High Level Connects Classroom and Community Garden October 28, 2010Posted by gfsa in Community Stories, Countdown to P2S.
“Strawberries, watermelon, carrots, peas, brussel sprouts, corn…” “Wait, did you say brussel sprouts?!” This was the scene when we asked a class of kindergarten students what their favourite fruit or vegetable was in one of the first classroom presentations we did about gardening and food security.
The former Northern Lights Health Region developed a classroom program, targeted at kindergarten and grade 4 classes, that blossomed from the struggles with our community garden. It was mutually beneficial education aimed at increasing awareness and involvement in the community garden, connecting kids with the earth and teaching them about where their food comes from.
After the first year of starting our community garden we realized that we needed to do more to increase awareness of and participation in the garden. This led to the development of lesson plans for kindergarten and grade four classes about eating healthy and gardening. These interactive classroom presentations highlighted the value of gardening, eating healthy and food security; at the end of the class the students planted a seed (bean, pea or tomato). They cared for their seeds for 6 weeks, once the plants had gotten big enough, the classes then took a walking field trip to our garden to transplant their vegetables and were invited to bring their families to the garden at any time to check on the progress of their vegetables, help with the garden and take home some fresh vegetables.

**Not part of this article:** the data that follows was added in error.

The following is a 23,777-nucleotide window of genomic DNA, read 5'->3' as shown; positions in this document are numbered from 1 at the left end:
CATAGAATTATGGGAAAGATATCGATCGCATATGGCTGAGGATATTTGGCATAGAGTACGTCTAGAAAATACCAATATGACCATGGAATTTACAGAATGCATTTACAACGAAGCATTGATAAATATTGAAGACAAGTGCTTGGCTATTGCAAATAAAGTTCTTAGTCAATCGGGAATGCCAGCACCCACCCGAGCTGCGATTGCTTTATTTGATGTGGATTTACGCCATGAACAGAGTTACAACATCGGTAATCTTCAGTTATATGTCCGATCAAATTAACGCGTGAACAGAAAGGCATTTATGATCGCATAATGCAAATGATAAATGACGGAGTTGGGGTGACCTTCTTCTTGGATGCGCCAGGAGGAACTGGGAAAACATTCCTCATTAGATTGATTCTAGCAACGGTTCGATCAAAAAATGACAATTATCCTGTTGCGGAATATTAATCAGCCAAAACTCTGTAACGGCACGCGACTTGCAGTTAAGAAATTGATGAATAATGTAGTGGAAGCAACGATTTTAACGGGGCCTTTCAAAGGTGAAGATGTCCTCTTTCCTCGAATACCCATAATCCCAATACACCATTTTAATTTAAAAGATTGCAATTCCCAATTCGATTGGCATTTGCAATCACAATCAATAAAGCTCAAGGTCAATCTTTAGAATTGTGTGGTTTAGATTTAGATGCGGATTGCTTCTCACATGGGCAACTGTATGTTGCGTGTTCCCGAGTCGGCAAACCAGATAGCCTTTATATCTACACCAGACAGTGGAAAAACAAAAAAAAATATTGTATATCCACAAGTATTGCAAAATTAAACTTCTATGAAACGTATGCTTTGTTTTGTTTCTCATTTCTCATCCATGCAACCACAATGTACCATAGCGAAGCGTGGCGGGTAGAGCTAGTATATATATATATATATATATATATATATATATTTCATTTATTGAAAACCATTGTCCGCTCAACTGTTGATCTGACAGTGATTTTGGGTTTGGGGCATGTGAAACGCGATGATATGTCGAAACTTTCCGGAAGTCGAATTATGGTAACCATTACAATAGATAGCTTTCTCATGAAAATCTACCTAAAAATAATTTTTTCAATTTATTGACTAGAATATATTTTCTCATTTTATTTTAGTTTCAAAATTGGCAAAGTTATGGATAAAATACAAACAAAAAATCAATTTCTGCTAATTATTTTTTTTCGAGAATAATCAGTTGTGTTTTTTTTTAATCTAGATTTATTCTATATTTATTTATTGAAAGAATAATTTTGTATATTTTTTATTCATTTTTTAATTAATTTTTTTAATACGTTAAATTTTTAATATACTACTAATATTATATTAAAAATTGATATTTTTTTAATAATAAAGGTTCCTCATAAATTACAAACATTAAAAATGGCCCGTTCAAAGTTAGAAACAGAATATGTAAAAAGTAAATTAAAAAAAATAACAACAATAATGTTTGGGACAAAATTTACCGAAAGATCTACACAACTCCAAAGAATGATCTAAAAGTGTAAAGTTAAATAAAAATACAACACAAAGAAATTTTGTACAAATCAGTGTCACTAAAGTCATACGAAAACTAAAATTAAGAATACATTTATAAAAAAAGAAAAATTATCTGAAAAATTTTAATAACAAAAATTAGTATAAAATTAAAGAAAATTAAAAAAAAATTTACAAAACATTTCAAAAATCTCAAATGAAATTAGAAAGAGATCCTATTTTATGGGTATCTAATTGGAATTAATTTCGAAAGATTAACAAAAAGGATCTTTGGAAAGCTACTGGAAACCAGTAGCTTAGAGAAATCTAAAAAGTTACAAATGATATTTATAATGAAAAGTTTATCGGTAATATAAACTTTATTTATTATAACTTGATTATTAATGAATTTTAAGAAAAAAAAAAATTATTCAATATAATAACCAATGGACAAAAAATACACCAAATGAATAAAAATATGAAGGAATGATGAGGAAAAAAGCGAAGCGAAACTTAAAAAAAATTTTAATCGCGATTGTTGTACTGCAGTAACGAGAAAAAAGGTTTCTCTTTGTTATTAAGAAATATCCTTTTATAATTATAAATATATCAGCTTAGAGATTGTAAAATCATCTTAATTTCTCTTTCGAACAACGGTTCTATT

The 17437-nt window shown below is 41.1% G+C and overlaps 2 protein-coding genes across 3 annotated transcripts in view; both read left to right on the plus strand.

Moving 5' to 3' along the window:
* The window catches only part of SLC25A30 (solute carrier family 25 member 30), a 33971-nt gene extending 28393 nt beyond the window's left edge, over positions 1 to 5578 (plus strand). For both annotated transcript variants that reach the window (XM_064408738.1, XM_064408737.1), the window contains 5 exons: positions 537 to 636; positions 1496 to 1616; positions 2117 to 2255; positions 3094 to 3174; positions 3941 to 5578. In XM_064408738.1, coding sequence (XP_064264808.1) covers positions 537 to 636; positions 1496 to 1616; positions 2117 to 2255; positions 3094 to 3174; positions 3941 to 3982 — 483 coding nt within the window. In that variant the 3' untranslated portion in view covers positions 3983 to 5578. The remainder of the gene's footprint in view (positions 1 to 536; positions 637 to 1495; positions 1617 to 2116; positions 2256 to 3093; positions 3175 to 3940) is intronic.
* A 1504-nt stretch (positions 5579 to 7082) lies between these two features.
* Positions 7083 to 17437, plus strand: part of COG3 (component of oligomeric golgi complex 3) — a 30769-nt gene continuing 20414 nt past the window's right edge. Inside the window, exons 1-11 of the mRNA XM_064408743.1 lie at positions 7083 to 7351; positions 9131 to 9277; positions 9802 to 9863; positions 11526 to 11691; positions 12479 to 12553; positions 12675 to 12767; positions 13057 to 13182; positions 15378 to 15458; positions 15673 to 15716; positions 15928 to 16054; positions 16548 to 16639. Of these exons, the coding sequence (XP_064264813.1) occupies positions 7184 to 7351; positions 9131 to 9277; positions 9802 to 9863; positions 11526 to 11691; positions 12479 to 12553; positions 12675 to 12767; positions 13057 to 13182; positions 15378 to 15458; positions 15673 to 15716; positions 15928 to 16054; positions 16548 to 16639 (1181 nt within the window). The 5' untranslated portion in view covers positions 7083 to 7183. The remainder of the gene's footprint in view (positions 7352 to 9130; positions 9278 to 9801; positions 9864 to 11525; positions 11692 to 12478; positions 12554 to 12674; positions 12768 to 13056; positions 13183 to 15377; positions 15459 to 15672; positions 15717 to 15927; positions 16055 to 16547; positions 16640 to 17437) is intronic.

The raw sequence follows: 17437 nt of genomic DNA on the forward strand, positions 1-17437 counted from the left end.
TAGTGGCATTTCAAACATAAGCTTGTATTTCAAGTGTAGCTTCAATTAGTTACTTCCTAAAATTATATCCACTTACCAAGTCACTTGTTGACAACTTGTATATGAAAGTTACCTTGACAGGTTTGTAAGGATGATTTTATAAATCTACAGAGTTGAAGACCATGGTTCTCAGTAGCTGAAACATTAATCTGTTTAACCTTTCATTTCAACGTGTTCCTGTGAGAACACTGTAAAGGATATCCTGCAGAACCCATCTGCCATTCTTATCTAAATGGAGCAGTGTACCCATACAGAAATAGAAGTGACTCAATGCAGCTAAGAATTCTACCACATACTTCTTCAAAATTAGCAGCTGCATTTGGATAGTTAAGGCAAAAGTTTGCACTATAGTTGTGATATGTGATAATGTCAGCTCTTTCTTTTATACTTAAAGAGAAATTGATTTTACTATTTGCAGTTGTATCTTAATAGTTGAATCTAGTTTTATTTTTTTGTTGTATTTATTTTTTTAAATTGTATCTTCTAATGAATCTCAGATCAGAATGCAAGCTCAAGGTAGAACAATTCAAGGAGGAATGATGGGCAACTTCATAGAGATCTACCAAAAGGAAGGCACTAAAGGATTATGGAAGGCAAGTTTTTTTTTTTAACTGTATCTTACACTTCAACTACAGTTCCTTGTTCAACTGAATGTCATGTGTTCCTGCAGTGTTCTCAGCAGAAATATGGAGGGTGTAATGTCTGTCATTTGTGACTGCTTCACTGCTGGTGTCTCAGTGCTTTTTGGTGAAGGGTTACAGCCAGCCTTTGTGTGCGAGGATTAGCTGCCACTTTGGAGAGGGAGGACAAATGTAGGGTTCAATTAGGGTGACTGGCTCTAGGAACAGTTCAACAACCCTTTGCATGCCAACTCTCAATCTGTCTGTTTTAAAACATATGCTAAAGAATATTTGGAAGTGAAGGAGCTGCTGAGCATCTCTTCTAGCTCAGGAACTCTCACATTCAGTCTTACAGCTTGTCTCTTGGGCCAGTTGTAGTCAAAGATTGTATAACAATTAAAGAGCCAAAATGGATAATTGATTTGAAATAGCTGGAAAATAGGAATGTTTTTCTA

We also held a classroom contest to name our garden and design a sign for it. The winning submission named the garden “Same Soil Community Garden” and designed a vibrant, eye catching sign. The winning class won an indoor grow kit, complete with soil, seeds, planters, self watering system, and heat lamp. They grew some tomatoes, peppers and herbs that they delivered to the community garden before they left for the school year.
While the classroom presentations and activities did not entirely meet the objective of attracting more participation in the Same Soil Community Garden, it did invoke some very interesting conversation and left a lasting impression. I still occasionally get “you’re the garden lady” when a student who I presented to sees me in public! If you would like information on our lesson plans please feel free to contact me at 780-841-3321.
Submitted by: Carrie Demkiw, Health Promotion Liaison, Alberta Health Services, High Level, Alberta